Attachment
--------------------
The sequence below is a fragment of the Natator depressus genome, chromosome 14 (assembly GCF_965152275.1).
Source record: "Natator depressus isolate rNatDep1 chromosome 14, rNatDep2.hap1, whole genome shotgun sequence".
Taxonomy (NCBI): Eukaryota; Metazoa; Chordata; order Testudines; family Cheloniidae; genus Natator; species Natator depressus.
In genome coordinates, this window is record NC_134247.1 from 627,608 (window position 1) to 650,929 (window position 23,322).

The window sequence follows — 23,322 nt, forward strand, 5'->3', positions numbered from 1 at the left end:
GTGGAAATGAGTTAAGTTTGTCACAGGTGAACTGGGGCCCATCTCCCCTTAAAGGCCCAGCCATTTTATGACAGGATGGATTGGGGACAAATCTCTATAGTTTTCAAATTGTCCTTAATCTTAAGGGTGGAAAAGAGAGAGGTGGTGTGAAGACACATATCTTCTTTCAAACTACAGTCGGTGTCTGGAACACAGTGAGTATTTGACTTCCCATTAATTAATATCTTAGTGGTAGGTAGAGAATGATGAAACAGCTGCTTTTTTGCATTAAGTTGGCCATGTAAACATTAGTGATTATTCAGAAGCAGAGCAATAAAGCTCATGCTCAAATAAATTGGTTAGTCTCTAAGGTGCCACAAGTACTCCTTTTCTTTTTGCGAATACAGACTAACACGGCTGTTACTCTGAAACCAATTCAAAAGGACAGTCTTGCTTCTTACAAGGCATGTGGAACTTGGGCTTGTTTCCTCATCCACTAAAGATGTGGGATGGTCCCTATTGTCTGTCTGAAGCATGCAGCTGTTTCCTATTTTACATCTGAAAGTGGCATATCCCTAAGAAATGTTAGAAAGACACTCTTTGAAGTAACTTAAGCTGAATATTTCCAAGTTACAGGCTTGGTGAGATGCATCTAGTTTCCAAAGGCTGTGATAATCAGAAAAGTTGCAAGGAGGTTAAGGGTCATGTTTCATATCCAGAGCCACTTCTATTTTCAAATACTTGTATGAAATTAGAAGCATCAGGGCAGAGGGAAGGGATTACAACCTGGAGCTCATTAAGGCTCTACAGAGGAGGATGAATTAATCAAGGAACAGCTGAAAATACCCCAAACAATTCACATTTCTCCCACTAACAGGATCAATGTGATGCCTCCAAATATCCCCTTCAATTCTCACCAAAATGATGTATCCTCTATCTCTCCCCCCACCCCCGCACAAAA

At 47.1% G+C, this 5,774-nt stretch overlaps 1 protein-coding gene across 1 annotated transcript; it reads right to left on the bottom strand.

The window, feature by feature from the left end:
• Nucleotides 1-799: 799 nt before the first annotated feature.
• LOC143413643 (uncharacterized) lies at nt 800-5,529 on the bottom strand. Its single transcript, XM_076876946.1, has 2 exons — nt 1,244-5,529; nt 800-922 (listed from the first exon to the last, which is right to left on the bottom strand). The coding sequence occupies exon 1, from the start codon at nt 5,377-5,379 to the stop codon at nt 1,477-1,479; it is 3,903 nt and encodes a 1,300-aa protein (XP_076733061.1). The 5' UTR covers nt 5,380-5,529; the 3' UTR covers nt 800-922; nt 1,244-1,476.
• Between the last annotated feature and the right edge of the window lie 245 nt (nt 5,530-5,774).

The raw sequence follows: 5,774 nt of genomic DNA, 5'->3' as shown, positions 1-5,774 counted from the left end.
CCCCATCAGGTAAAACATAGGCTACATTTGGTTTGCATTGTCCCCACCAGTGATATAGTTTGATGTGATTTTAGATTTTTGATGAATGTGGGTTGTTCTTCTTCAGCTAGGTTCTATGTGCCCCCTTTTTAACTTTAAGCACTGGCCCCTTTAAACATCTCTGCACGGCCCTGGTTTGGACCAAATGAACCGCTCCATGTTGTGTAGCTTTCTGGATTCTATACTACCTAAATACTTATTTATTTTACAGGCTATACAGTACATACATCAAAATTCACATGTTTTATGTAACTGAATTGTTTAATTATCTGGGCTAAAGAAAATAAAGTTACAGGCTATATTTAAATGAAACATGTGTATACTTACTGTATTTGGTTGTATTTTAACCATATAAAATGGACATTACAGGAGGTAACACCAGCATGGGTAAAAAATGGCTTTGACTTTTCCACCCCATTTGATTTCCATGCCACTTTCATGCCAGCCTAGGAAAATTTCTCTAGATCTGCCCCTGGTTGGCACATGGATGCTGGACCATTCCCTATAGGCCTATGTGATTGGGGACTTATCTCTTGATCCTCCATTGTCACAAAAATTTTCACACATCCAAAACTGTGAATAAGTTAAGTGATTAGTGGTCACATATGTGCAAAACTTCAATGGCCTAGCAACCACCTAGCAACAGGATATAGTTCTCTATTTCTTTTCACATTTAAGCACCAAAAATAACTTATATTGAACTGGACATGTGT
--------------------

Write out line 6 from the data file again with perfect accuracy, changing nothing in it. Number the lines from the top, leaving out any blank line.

GTGGAAATGAGTTAAGTTTGTCACAGGTGAACTGGGGCCCATCTCCCCTTAAAGGCCCAGCCATTTTATGACAGGATGGATTGGGGACAAATCTCTATAGTTTTCAAATTGTCCTTAATCTTAAGGGTGGAAAAGAGAGAGGTGGTGTGAAGACACATATCTTCTTTCAAACTACAGTCGGTGTCTGGAACACAGTGAGTATTTGACTTCCCATTAATTAATATCTTAGTGGTAGGTAGAGAATGATGAAACAGCTGCTTTTTTGCATTAAGTTGGCCATGTAAACATTAGTGATTATTCAGAAGCAGAGCAATAAAGCTCATGCTCAAATAAATTGGTTAGTCTCTAAGGTGCCACAAGTACTCCTTTTCTTTTTGCGAATACAGACTAACACGGCTGTTACTCTGAAACCAATTCAAAAGGACAGTCTTGCTTCTTACAAGGCATGTGGAACTTGGGCTTGTTTCCTCATCCACTAAAGATGTGGGATGGTCCCTATTGTCTGTCTGAAGCATGCAGCTGTTTCCTATTTTACATCTGAAAGTGGCATATCCCTAAGAAATGTTAGAAAGACACTCTTTGAAGTAACTTAAGCTGAATATTTCCAAGTTACAGGCTTGGTGAGATGCATCTAGTTTCCAAAGGCTGTGATAATCAGAAAAGTTGCAAGGAGGTTAAGGGTCATGTTTCATATCCAGAGCCACTTCTATTTTCAAATACTTGTATGAAATTAGAAGCATCAGGGCAGAGGGAAGGGATTACAACCTGGAGCTCATTAAGGCTCTACAGAGGAGGATGAATTAATCAAGGAACAGCTGAAAATACCCCAAACAATTCACATTTCTCCCACTAACAGGATCAATGTGATGCCTCCAAATATCCCCTTCAATTCTCACCAAAATGATGTATCCTCTATCTCTCCCCCCACCCCCGCACAAAA